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GDC Mobile: Disruptive Forces in Gaming

In a GDC Mobile session sponsored by Zeemote, Beth Marcus showed off her company’s Bluetooth enabled controller for mobile phones. Held in one hand, the Zeemote is about ...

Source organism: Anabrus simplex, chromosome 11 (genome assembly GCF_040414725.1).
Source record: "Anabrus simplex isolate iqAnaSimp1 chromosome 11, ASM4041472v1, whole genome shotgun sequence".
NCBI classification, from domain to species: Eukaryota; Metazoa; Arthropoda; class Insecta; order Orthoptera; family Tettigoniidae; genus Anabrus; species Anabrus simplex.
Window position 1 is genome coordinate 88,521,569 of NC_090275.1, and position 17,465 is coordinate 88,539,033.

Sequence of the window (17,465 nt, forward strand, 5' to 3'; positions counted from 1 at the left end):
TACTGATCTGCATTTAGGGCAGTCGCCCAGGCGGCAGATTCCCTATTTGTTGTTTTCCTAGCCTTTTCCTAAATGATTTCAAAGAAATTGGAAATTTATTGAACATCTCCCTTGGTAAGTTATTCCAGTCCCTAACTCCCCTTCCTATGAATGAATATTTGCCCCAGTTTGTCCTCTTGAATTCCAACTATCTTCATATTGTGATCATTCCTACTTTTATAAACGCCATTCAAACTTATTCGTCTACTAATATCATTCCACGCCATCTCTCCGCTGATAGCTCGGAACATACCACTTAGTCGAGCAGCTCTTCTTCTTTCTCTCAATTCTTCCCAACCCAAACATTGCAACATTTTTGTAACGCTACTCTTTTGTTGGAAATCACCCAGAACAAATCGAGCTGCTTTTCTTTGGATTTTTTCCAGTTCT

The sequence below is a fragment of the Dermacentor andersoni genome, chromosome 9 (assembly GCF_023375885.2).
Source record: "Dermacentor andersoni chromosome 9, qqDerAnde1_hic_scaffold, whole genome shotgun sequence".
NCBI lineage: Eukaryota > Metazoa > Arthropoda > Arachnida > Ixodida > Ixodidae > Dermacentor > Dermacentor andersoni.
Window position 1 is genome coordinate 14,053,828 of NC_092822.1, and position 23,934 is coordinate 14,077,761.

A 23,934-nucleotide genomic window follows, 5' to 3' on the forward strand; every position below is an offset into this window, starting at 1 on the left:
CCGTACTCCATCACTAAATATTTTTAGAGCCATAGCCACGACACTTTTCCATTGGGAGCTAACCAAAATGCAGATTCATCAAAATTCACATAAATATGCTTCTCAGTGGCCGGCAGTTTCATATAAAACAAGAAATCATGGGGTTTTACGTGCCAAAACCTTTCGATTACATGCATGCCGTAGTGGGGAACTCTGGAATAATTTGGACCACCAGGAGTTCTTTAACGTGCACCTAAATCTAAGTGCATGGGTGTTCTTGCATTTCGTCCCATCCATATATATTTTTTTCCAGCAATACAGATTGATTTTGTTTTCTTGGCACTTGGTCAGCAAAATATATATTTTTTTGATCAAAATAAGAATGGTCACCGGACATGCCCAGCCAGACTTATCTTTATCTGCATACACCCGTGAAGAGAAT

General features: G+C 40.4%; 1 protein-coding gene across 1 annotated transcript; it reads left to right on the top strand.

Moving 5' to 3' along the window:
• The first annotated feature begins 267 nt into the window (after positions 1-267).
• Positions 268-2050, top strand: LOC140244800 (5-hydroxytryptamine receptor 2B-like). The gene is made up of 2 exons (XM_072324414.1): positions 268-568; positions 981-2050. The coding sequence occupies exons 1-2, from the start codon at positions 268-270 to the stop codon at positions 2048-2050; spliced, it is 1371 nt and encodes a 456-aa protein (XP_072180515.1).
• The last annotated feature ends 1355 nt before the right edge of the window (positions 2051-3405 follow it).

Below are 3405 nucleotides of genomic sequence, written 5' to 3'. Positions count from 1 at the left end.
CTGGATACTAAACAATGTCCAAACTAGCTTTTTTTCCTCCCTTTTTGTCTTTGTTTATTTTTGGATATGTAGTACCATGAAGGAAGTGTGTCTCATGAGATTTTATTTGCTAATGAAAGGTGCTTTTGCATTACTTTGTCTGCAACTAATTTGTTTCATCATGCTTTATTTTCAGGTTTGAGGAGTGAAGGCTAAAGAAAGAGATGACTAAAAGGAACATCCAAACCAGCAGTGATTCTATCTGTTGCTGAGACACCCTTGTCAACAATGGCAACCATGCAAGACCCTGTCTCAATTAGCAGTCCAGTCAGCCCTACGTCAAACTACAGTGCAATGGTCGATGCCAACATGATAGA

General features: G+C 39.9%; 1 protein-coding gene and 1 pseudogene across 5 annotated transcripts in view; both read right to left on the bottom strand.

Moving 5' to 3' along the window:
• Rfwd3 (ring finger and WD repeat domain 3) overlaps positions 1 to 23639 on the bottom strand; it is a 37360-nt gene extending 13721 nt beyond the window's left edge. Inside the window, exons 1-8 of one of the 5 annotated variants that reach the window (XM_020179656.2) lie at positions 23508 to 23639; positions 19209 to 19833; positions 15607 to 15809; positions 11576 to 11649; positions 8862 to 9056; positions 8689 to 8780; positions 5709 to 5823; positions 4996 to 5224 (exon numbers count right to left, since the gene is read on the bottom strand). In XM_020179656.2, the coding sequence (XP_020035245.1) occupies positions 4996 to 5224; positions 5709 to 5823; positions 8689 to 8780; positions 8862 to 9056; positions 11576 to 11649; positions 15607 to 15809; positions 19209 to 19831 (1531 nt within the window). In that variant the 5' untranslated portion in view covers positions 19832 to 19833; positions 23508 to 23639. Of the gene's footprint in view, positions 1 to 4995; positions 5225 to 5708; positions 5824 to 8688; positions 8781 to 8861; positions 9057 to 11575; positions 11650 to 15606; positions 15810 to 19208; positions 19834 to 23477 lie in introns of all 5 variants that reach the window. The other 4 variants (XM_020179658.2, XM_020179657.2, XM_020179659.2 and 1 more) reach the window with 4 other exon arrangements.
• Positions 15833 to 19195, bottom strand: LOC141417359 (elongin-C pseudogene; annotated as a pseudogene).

In a GDC Mobile session sponsored by Zeemote, Beth Marcus showed off her company’s Bluetooth enabled controller for mobile phones. Held in one hand, the Zeemote is about the size of a Pez dispenser, with an analog thumb stick, a fire button, and two shoulder buttons. Positioned as a new way to control 3D games on mobile phones, it was demoed on Planet Riders 3D, Sonic Jump, Tomb Raider Anniversary, Heli Strike 3D, Perplex, and Small Arms. Marcus also took the occasion to announce a new Java SDK for the Zeemote. While the idea of a peripheral controller for a cell phone might seem odd at first, Marcus described how innovations in game controllers have broadened the game market over the years. Using force-feedback and analog control as a historical example, she argued that similar peripherals combined with 3D graphics could help boost mobile growth Also on hand to talk about the disruptive effect of emerging 3D technology on the mobile games industry were developers Mark Pierce of Super Happy Fun Fun, Michael Schade of Fishlabs, and John Chasey of FinBlade. In his presentation Pierce emphasized innovation as the engine driving the mobile industry. “Innovation introduces novelty and novelty drives growth,” he said. Looking forward to a future of rich, immersive gameplay on mobile devices Pierce declared, “We’ve been punished by one button games.” Next up, Schade made the case for 3D in mobile games saying complex titles that offered a deep and immersive experience can help grow the mobile market. He also noted that players would be open to paying more for games that can fully engage their imaginations. 3D graphics are advancing rapidly on mobile. The percentage of 3D enabled phones is growing faster than the market for non-3D phones with more than 60 percent supporting 3D graphics. Schade said that graphics on the level of a PSone are already mass-market. Phones by Nokia and Sony Ericsson are dominating game downloads and game files sizes of 1 MB or more are becoming common as network speed increases. Flat rate data plans will be mass market in two years. Schade claimed that low-cost mobile phones already substitute for PCs and consoles in Russia and China, making peripherals such as the Zeemote an inevitable development in mobile game evolution. Chasey began his presentation by boldly declaring “A mobile phone connected to your TV will replace your PS3 in two years time.” Using the game industry in developing nations as an example, he pointed out that consoles are significant luxury items in China and India while mobile phones are ubiquitous. “Mobile phone penetration is, and always will be greater than consoles,” he said. While China has a half billion mobile phones in use, there are only one million home consoles in the country. Chasey acknowledged that low-end devices are predominate but felt that as the cost of high technology drops, mobile phones with 3D capability and TV outputs will soon become commonplace. When the audience asked about changing the current demographics for mobile games from casual 2D to complex 3D, the panel agreed that casual play was still the paradigm. “Casual is still the place to be short term,” Pierce answered. “No question, casual is the bigger market,” Schade added. But complex, 3D games are on the rise and Schade bet his company on the trend saying, “Who would want to play such a game on a mobile? Well, we would. And I bet there are other players who feel the same way,” he said. The audience wondered if extra peripherals like the Zeemote would only add more devices to clutter to users’ lives. Marcus countered that the Zeemote was small enough that it presented no obstacle and that players enjoyed accessorizing with it. Pierce noted that if it made games more fun then people would want it. In describing the changes that powerful, 3D graphics would bring to the mobile industry, Pierce said, “As soon as the NVIDIA stuff gets out there, we’re going to have to compete on the same level as console developers.”

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